"There is no greater agony than bearing an untold story inside you.”
- Maya Angelou ;
I Know Why the Caged Bird Sings
How long has it been since I last held a book, a real book, and not sleep and impelled myself to finish it in one sitting? I don't know anymore.
I had read too many stories, finished too many novels, wrote too many poems, but quite a few I could remember. I love reading, and whenever I read, I read the dialogues aloud and I feel at one with the character, like stepping into his/her shoes. Too many books had rendered me wordless, had made me cry, made me angry, inspired me, too inspired that I could write a piece around it in one go and submit it to a random literary contest and win it. I wrote so well, I could profess that to the world. I wrote so well that it has taken me to uncharted lands. I wrote so well that one of my pieces has been given a place in a London-based literary magazine. I wrote so well. And then I became stagnant. I ceased writing, my pen no longer remembers me. I had named my Parker Pen, Mary Jane. See what I did there? It does not matter. She no longer knows me. She no longer breathes the liquid fire that had made myself so amazing in my eyes.
One of the writers that I would always remember, adoring, worshiping, and almost married if I could, was Hermann Hesse. He wrote the novel Demian. That mysterious classmate and comrade of the narrator of the novel, Emil Sinclair. That mystery, which was not too mysterious after a few tens of pages, would eventually make you comprehend that it was just the world, in a clearer spectrum in the eyes of an honest man. I had read the book because I was tasked to, for a class report, and I will always be indebted that my professor assigned this to me. I had read the book during a crisis, a battle I was fighting within my system, when everything I knew was unclear, and unreal. And all these turmoil and unrealness, as soon as I had done reading, amalgamated and shaped into something much more comprehensible. Still a blur, but coherent, audible and eloquent.
Not only had the book gave me this fleeting sense of salvation from the unrealness of it all, I was roused, and galvanized. I knew then what I wished to write about. I had written too many, one after the other, each was inspirited by Demian's truths and ideals. I was reborn. I became a different person. It was my most real self. It was the only real thing I have ever seen, heard, tasted and felt. I wrote, slept, lived and wrote so well.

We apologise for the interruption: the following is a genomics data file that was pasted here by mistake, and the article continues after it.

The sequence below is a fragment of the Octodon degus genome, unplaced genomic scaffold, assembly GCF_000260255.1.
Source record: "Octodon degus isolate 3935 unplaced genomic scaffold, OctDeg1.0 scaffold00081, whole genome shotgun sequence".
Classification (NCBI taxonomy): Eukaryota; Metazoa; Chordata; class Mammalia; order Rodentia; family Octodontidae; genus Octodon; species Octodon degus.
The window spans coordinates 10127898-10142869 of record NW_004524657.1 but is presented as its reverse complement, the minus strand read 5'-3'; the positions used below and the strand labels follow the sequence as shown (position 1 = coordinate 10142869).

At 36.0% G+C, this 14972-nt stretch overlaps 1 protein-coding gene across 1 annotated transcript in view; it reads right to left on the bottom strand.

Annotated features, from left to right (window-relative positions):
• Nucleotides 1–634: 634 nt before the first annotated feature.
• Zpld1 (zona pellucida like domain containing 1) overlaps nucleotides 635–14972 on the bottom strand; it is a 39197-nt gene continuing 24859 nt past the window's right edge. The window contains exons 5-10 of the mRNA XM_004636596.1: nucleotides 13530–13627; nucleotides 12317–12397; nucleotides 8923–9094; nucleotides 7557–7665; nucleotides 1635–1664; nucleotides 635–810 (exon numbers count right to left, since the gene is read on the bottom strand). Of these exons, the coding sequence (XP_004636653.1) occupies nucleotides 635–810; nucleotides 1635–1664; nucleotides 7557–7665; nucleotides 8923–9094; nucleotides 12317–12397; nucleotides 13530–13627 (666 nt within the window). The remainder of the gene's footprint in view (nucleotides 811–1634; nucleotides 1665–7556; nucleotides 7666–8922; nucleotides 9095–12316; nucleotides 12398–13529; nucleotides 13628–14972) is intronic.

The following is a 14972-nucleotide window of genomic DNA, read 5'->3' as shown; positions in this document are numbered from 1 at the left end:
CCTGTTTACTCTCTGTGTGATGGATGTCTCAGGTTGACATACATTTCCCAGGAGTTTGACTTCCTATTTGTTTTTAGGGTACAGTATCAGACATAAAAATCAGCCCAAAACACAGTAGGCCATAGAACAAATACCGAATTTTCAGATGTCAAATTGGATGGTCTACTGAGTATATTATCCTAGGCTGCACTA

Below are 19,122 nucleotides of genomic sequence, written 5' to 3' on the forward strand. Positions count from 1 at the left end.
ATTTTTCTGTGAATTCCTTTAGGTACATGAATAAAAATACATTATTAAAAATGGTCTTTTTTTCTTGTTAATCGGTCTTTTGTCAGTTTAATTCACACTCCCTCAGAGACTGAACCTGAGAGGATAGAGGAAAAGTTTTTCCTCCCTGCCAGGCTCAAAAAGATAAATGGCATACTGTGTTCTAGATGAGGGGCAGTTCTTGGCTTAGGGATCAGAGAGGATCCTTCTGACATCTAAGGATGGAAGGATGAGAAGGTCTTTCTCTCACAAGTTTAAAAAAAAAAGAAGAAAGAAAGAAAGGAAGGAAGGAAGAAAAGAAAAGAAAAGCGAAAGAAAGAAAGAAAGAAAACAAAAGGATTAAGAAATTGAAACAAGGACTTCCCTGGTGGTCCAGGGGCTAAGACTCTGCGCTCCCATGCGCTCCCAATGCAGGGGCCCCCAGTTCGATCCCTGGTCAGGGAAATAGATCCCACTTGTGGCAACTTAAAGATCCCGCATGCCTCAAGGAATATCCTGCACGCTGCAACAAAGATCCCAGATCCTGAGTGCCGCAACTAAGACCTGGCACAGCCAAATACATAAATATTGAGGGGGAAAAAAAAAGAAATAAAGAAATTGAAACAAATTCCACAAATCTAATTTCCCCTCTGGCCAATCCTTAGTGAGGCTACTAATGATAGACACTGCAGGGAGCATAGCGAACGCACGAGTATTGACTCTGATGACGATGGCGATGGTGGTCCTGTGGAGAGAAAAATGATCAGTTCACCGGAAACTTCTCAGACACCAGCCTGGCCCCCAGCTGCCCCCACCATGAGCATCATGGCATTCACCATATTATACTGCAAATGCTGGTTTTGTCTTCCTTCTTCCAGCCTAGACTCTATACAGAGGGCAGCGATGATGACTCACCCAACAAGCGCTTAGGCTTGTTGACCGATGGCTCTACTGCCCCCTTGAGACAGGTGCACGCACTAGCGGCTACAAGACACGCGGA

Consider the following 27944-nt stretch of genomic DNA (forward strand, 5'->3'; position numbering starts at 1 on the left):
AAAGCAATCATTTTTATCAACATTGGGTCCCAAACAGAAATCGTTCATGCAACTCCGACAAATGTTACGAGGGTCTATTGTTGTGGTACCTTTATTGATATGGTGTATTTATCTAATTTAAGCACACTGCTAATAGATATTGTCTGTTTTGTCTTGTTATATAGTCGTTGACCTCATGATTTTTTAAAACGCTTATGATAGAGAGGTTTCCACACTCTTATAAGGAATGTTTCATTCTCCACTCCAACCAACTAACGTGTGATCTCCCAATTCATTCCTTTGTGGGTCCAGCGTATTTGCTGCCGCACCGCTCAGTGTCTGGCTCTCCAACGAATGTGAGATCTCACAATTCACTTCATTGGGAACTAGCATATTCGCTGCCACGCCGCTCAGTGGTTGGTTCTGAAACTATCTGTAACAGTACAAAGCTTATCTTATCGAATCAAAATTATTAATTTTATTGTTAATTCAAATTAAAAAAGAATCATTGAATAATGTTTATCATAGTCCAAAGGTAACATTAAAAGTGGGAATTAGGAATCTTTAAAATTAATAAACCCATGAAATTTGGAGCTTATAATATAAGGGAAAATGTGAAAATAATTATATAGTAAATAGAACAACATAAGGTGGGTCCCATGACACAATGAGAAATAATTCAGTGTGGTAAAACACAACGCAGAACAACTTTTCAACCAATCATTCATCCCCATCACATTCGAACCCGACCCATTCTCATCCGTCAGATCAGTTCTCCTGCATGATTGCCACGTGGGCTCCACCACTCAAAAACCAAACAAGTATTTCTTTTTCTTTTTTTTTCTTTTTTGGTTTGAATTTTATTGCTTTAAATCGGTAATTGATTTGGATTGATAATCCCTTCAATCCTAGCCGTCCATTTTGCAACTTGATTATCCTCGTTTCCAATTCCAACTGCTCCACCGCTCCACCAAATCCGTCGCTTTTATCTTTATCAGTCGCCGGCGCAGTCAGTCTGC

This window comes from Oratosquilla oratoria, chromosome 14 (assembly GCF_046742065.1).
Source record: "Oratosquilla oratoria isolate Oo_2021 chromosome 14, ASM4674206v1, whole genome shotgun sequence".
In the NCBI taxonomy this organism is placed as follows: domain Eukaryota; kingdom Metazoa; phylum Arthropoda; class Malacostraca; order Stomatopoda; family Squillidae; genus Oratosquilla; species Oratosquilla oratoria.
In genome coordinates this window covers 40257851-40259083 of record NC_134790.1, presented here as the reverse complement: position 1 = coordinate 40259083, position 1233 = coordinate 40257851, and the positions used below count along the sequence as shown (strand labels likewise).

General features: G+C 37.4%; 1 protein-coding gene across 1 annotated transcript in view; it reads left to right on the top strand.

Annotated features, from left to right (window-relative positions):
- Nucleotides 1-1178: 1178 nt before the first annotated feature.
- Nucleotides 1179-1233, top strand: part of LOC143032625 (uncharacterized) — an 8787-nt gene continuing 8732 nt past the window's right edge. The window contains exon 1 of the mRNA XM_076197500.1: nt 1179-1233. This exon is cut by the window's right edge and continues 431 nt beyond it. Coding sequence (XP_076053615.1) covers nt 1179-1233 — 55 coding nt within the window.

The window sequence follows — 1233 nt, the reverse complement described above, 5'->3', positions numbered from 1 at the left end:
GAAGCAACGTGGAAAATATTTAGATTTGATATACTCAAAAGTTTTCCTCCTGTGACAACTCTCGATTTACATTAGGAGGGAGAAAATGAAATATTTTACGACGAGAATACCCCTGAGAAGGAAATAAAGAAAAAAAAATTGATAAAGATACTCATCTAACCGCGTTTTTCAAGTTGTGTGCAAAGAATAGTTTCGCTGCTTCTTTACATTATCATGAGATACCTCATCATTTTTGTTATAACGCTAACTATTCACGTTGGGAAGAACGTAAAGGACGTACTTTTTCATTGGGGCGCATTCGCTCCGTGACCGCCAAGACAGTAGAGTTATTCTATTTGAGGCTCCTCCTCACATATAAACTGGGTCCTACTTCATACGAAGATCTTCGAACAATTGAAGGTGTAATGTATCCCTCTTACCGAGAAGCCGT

And then I lost all my novels, my poetry, my essays and short stories to the flood in 2011. My library had been washed out. And when the waters subsided, all I saw were but a few of the pages torn from the bind. Not only were the pages torn, I felt my soul, quite slowly, being trampled, shredded into thousands of fibers from my stitching. I did not cry. I should have cried. Because from then on, I had ceased writing. I had ceased reading. And everything was back to how it was then ; fictitious, black, void and unhappy.
One day, I was online in Facebook. I saw a random post which said:
"You should let yourself be carried away, like the clouds in the sky. You shouldn't resist. God exists in your destiny just as much as He does in these mountains and in that lake. It is very difficult to understand this, because man is moving further away from Nature, and also from himself." ~Hermann Hesse
That name. My breathing stopped. I read it again and was once again lost within myself.
It has been four years since I stopped writing. It has been four years since I last held a book, a pen, and a piece of paper. It has been four years since my last sensible thought. I wasted four years, engulfed at work but nursing a sinkhole in the abysmal part of my lifeblood. That name. It rang a bell. That name, how could I forget? That name, was the name of my hero. It has been four years. I am still working, and will definitely still not have all the time in the world. But ideas went scrambling, chasing one after another. I cannot let another four years come past me. This is what I wanted. This is what I was made for. I am here to tell a story. My Story.
I grabbed a pen and wrote again.
"Lock up your libraries if you like, but there is no gate, no lock, no bolt that you can set upon the freedom of my mind."
~ Virginia Woolf ;
A Room of One's Own
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